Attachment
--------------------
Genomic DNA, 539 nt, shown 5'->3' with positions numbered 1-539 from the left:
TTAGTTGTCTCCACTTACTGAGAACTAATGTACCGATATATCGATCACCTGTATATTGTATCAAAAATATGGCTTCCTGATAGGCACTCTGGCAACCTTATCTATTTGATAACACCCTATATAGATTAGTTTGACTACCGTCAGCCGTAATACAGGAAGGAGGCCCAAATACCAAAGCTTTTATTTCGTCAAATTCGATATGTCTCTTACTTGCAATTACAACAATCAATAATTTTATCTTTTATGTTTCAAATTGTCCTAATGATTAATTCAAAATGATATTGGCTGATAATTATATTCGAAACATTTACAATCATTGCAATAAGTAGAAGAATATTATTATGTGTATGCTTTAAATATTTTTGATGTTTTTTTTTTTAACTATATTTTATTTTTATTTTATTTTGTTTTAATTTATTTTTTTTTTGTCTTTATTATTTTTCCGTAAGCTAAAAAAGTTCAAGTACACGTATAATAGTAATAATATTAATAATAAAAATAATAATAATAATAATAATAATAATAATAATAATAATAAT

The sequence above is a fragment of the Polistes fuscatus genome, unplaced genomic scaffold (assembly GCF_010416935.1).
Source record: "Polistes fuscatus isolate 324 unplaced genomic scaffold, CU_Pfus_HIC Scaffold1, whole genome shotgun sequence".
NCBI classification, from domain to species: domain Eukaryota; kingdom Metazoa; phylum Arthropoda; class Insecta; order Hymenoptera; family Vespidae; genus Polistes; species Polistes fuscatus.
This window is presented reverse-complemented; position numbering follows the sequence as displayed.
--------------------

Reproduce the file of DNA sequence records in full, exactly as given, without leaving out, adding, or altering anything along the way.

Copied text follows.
Genomic DNA, 539 nt, shown 5'->3' with positions numbered 1-539 from the left:
TTAGTTGTCTCCACTTACTGAGAACTAATGTACCGATATATCGATCACCTGTATATTGTATCAAAAATATGGCTTCCTGATAGGCACTCTGGCAACCTTATCTATTTGATAACACCCTATATAGATTAGTTTGACTACCGTCAGCCGTAATACAGGAAGGAGGCCCAAATACCAAAGCTTTTATTTCGTCAAATTCGATATGTCTCTTACTTGCAATTACAACAATCAATAATTTTATCTTTTATGTTTCAAATTGTCCTAATGATTAATTCAAAATGATATTGGCTGATAATTATATTCGAAACATTTACAATCATTGCAATAAGTAGAAGAATATTATTATGTGTATGCTTTAAATATTTTTGATGTTTTTTTTTTTAACTATATTTTATTTTTATTTTATTTTGTTTTAATTTATTTTTTTTTTGTCTTTATTATTTTTCCGTAAGCTAAAAAAGTTCAAGTACACGTATAATAGTAATAATATTAATAATAAAAATAATAATAATAATAATAATAATAATAATAATAATAATAAT

The sequence above is a fragment of the Polistes fuscatus genome, unplaced genomic scaffold (assembly GCF_010416935.1).
Source record: "Polistes fuscatus isolate 324 unplaced genomic scaffold, CU_Pfus_HIC Scaffold1, whole genome shotgun sequence".
NCBI classification, from domain to species: domain Eukaryota; kingdom Metazoa; phylum Arthropoda; class Insecta; order Hymenoptera; family Vespidae; genus Polistes; species Polistes fuscatus.
This window is presented reverse-complemented; position numbering follows the sequence as displayed.